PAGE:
We spoke to Dr Gerald Wilde of Queens University, Ontario on his paper ‘Target Risk’, discussing his theory named ‘risk homeostasis’. The theory suggests that in any given situation people have a level of risk that they’re comfortable with - called target level of risk.
For motorists, if they’re confronted with a situation where their target level of risk is exceeded, they’ll act cautiously until they’re back in their comfort zone, such as parallel parking into a tight spot.
The flip side is some motorists may feel a situation is below their risk threshold, therefore acting in a riskier way before reaching their target level if risk. This could be someone overtaking you on a single-lane road into oncoming traffic, or driving at 50mph along a school road.
“People arrive at that target level of risk not on the basis of explicit numerical calculation, but on the basis of general knowledge, intuition and affect,” Dr Wilde explained. This means motorists base their behaviour on previous experience of a particular situation on the roads, as well as attitudes towards their own driving and decision-making skills.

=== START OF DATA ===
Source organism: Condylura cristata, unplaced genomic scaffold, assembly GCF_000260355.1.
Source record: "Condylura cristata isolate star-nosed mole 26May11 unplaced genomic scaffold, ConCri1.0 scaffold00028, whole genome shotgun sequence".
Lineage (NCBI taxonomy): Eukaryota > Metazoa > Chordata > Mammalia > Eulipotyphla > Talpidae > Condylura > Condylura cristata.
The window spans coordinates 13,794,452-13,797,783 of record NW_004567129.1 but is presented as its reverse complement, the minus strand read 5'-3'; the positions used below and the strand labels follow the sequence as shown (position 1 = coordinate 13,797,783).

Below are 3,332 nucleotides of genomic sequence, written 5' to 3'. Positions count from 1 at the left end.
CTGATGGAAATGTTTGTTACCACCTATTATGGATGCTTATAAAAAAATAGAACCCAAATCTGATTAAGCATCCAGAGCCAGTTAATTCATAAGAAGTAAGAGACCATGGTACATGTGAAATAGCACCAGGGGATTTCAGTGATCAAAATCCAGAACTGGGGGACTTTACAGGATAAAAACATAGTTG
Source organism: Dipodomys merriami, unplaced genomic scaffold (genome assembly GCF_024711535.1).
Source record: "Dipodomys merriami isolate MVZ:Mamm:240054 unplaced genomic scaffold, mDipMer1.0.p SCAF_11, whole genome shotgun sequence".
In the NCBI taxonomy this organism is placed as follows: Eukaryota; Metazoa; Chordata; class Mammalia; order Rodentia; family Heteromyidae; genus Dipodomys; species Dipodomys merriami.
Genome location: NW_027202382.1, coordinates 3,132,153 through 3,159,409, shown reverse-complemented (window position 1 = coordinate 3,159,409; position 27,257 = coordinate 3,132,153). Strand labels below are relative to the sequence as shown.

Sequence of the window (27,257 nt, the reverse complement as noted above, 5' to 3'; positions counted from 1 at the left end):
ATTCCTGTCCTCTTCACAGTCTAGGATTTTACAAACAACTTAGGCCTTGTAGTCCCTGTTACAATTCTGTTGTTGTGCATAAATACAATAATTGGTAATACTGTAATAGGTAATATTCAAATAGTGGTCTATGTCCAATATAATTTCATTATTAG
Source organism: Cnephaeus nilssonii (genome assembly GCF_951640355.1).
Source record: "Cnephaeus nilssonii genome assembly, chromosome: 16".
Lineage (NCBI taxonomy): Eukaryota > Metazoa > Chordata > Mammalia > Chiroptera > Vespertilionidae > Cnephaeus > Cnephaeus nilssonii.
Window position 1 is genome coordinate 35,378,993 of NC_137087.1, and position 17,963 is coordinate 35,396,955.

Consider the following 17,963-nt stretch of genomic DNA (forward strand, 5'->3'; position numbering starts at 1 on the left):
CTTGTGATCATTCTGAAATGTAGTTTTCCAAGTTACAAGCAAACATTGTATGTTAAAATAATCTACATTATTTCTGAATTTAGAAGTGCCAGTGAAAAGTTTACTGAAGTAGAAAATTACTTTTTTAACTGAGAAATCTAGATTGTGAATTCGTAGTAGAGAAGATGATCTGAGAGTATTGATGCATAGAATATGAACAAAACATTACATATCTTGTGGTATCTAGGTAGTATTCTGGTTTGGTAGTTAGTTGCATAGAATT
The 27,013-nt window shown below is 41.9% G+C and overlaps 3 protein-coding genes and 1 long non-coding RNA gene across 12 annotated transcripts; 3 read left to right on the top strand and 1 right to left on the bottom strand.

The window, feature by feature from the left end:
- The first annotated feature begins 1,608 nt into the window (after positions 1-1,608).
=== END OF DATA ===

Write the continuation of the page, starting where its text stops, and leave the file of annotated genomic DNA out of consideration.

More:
Dr Gerald Wilde, Queens University Ontario
Whenever the perceived risk is lower than accepted, people will respond by more daring action, and whenever it is higher than desired, people will choose to act more cautiously.
Behavioural Adaptation – Have We Grown Too Dependent?
These days our vehicles come more equipped with technological advancements in safety features, such as Antilock Brakes, Telematics or even the ability to dial 999 for you after a vehicle collision. With all these safety features in our vehicles - have we grown too reliant on them?